Future of Energy

The role of hydrogen in a clean energy future

Posted on 18 July 2019
By Dave Horton
Dave Horton
Energy Specialist npower Business Solutions, Energy HQ

With over 20 years’ experience in Energy Management, Dave has developed a programme of training courses and consultancy products that will help businesses to maximise their potential by reducing their energy usage and costs, and by introducing new technologies and energy management practices to earn revenue.

I often hear people talking about hydrogen as if it’s an either/or choice.

For example, which low-carbon vehicle technology will eventually win out – hydrogen fuel cells or electric batteries.

Elon Musk certainly thinks it will be the latter.

The Tesla founder has gone on record calling hydrogen fuel cells “incredibly dumb” and “mindboggling stupid”. He points to hydrogen being a far less efficient way of producing energy than simply using electricity to charge batteries (and he does have a point, of which more below).

Japan’s hydrogen future

Yet Japan disagrees and is investing heavily in hydrogen as a key national fuel source. By March 2021, it’s aiming to have 160 hydrogen stations and 40,000 fuel cell vehicles (FCVs) on its roads, increasing to 900 stations and 800,000 FCVs by 2030.

But unlike a VHS versus Betamax scenario, many argue hydrogen has an important role to play alongside other low-carbon solutions.

As the most abundant element in the universe, hydrogen produces zero emissions when used for energy – and can be used in multiple ways.

It can be used as a gas, in the same way as natural gas. So hydrogen can heat our homes or provide a fuel source for cooking.

Renewable storage vehicle

And it can act as an energy ‘carrier’ by utilising renewable power for generation (e.g. during times of abundant wind or sunshine), which can then be stored and converted into electricity as required.

Compressed hydrogen has specific energy of 40,000 watt hours per kilogram. Lithium-ion batteries, on the other hand, only have specific energy of 278 watt hours per kilogram at best – with most achieving around 167 wh/kg.

That’s why when it comes to transport, hydrogen in an ideal choice for long-distance and public routes, as it provides far greater range than a battery.

It’s far lighter too, so doesn’t add the same weight that ever-bigger batteries do – which impedes their suitability for heavy goods vehicles or aircraft travel.

Ideal petrol replacement

Hydrogen also better lends itself as a replacement fuel for the UK’s current petrol station network, which is designed for fast turnover ‘fuel and go’ rather than ‘sit and charge’ use.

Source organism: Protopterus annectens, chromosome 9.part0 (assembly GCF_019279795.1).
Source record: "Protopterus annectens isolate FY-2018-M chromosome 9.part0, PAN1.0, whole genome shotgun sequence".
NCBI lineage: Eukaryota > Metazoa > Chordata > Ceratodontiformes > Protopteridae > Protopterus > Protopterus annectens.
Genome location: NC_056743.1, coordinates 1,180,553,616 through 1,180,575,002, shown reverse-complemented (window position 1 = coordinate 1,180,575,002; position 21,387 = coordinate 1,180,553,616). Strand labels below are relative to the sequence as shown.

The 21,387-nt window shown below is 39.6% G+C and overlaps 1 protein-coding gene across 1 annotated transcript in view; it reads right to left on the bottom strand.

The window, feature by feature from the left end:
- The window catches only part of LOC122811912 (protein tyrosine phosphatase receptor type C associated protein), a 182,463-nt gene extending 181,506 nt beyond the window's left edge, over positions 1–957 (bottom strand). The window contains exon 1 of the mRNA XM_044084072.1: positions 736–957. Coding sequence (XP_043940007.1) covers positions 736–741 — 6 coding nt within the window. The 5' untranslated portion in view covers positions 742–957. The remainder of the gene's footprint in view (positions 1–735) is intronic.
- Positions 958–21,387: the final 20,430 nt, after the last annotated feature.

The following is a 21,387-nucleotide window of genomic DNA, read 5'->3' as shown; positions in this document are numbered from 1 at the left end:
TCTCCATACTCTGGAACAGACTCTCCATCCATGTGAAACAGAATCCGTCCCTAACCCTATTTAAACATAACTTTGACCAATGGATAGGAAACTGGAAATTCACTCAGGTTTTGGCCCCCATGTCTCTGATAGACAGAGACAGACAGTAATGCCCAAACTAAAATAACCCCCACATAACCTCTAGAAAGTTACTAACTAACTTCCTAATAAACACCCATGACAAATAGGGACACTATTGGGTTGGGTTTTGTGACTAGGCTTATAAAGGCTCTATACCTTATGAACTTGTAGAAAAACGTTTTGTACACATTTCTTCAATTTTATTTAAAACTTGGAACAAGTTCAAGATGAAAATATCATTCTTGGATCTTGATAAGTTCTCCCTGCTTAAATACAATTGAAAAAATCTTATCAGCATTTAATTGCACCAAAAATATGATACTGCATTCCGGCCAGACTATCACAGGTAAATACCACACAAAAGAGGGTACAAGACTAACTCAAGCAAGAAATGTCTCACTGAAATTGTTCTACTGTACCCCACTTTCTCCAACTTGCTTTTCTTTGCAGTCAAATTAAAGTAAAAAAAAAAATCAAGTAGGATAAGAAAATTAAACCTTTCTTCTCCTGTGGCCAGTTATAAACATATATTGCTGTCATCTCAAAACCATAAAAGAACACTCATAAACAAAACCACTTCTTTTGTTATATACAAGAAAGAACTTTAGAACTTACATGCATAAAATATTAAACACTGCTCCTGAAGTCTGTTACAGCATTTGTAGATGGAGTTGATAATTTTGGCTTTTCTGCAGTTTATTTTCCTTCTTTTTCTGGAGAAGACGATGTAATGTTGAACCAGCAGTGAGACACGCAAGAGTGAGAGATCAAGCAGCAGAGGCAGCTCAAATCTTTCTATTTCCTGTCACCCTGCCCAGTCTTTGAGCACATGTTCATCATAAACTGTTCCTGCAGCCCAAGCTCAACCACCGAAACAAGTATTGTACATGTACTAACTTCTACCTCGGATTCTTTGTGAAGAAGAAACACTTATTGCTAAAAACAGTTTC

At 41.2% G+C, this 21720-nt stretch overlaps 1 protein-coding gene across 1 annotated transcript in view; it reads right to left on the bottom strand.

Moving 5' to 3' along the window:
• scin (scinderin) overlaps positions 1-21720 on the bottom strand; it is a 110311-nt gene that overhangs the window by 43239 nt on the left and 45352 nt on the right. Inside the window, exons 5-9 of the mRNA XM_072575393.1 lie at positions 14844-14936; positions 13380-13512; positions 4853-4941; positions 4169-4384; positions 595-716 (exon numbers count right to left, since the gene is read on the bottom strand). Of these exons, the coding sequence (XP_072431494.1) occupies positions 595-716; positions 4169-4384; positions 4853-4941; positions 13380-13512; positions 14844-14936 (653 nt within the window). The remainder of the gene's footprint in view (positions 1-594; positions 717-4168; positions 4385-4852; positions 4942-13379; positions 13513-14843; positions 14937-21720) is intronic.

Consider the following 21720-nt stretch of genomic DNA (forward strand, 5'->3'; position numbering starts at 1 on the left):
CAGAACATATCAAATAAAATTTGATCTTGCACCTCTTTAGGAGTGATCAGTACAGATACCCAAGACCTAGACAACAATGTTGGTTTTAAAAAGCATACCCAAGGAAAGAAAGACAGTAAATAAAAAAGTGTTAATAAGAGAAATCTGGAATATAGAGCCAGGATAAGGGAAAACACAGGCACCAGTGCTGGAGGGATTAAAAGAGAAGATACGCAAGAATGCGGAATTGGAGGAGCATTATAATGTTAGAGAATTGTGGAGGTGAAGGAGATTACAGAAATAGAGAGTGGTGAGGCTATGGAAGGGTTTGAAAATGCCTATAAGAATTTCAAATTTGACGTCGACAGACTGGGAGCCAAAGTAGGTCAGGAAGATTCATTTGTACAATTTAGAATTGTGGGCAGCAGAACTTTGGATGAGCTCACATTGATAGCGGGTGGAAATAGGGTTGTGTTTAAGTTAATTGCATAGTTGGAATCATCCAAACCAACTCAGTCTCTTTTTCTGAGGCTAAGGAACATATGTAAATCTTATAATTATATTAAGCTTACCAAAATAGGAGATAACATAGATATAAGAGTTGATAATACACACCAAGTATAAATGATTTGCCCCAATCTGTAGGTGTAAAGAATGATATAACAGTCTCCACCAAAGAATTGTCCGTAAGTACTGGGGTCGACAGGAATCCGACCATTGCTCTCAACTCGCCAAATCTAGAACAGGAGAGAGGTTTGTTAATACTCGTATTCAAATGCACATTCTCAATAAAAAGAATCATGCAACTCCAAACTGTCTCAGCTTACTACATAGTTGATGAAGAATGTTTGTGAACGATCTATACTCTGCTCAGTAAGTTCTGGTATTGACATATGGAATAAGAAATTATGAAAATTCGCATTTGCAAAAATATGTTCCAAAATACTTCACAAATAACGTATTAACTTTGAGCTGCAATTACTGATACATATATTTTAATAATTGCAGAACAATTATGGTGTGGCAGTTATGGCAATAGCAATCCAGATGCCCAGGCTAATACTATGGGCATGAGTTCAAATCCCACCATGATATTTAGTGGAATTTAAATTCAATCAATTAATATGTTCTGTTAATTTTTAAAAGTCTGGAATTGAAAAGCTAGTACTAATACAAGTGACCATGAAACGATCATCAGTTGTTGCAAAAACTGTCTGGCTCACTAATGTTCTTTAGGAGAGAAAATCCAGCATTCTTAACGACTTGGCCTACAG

That doesn’t mean that electric vehicles don’t make sense for low-mileage and urban travel (as long as there’s an accessible charging infrastructure).

So rather than one or the other, one could argue that it makes better sense for both technologies to have a place as we transition to low-carbon transport.

Poor production efficiency

The sticking point with hydrogen is making it is an energy-intensive process.

Steam reforming is the most common industrial method of hydrogen production. This combines high temperature steam with natural gas to extract hydrogen. But the end product generates less energy than the natural gas used to manufacture it.

As well as being used for hydrogen manufacture, natural gas – along with coal – is currently the main source of power used in generating hydrogen.

According to the International Energy Agency, global hydrogen production is responsible for 830 million tonnes of CO2 emissions per year. That’s the equivalent of the annual carbon emissions of the UK and Indonesia combined.

Tapping into renewable sources

Electrolysis is another method of hydrogen production, using power to split water molecules to isolate the hydrogen (and oxygen) atoms.

The electricity for this process can be provided by renewable sources. But it’s estimated that the power lost in production is around 30%, so the hydrogen produced is only 70% energy efficient.

Another method of hydrogen production is polymer exchange membrane electrolysis, which is 80% efficient – and expected to have the potential to increase to around 86% in time. The other benefit of this system is that it can be produced on site, which saves on transport costs/emissions.

But once produced, as hydrogen is a low-density gas, it then needs to be compressed or converted to liquid for storage – which is another energy-intensive process.

Less efficient than batteries

So overall, hydrogen’s energy efficiency is currently far lower than batteries (which are around 98% when new).

But it’s hoped with the right investment and political will, more efficient ways of producing, storing and transporting hydrogen will emerge.

“Hydrogen is today enjoying unprecedented momentum, driven by governments that both import and export energy, as well as the renewables industry, electricity and gas utilities, automakers, oil and gas companies, major technology firms and big cities,” says Dr Fatih Birol, Executive Director of the International Energy Association (IEA).

“The world should not miss this unique chance to make hydrogen an important part of our clean and secure energy future.”

You can download a report on hydrogen by the IEA called The Future of Hydrogen: Seizing Today’s Opportunities here.

You can also read more about what the UK’s net zero goals could mean for EVs in our recent blog.

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